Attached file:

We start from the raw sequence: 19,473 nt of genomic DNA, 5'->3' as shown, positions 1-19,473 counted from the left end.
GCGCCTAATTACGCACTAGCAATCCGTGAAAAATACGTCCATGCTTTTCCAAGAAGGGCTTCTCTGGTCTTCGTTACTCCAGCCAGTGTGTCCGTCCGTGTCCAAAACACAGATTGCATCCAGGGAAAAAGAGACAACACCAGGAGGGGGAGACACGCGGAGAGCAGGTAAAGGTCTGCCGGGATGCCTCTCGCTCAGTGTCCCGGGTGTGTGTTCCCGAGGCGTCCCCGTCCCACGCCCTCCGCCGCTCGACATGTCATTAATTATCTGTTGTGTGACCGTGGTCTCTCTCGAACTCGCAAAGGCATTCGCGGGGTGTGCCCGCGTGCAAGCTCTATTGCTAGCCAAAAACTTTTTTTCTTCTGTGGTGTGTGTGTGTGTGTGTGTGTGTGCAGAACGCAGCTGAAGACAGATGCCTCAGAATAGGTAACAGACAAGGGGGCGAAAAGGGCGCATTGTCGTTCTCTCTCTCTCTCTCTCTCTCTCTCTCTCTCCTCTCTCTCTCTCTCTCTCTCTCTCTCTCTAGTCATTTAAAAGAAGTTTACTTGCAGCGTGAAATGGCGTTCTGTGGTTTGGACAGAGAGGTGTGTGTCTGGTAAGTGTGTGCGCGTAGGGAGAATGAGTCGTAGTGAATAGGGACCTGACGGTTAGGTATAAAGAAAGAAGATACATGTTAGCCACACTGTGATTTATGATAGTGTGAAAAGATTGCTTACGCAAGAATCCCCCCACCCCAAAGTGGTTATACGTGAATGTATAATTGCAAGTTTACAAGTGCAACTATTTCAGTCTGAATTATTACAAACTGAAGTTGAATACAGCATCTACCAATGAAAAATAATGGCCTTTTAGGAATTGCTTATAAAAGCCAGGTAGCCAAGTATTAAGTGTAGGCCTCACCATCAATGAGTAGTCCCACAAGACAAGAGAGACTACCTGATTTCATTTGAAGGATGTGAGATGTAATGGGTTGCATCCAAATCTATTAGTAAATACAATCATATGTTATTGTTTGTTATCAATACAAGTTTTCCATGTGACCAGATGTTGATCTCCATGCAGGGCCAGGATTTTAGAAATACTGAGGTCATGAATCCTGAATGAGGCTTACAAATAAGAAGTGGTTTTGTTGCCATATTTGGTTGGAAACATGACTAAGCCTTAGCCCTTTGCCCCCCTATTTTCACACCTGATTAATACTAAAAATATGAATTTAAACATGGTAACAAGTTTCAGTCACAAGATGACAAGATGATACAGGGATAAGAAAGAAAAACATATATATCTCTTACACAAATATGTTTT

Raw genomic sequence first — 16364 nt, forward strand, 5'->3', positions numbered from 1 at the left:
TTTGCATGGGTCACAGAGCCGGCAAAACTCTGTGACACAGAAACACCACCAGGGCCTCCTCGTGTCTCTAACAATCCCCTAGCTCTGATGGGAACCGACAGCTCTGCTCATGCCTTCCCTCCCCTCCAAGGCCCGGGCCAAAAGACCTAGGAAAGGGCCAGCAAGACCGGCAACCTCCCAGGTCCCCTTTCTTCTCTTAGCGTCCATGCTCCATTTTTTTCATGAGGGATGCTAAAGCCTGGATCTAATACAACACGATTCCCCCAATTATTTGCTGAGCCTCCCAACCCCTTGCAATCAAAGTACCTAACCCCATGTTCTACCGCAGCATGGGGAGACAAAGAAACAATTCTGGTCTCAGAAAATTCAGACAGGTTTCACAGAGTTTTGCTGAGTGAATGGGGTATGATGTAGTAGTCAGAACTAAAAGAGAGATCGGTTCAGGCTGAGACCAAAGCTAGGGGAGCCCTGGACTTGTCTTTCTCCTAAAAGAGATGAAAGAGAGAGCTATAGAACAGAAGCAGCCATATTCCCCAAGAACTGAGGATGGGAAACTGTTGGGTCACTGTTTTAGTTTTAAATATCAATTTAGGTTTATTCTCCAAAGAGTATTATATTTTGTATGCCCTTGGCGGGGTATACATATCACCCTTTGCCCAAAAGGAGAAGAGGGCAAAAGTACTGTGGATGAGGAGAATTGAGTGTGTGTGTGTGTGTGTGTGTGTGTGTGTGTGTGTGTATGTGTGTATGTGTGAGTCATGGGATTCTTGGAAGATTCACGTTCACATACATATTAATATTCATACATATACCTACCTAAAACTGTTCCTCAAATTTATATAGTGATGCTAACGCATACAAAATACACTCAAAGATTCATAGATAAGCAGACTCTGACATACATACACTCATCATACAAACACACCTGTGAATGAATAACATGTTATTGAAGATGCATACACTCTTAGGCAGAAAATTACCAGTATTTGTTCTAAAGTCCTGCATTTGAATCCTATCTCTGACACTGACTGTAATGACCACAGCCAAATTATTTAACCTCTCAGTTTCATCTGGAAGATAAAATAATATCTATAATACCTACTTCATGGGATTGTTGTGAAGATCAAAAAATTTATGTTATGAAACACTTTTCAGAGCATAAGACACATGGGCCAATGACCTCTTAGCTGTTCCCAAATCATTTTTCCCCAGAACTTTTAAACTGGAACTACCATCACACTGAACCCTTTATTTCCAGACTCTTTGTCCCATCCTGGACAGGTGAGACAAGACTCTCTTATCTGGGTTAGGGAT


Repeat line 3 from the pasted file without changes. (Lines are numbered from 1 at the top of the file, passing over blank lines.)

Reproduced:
Raw genomic sequence first — 16364 nt, forward strand, 5'->3', positions numbered from 1 at the left: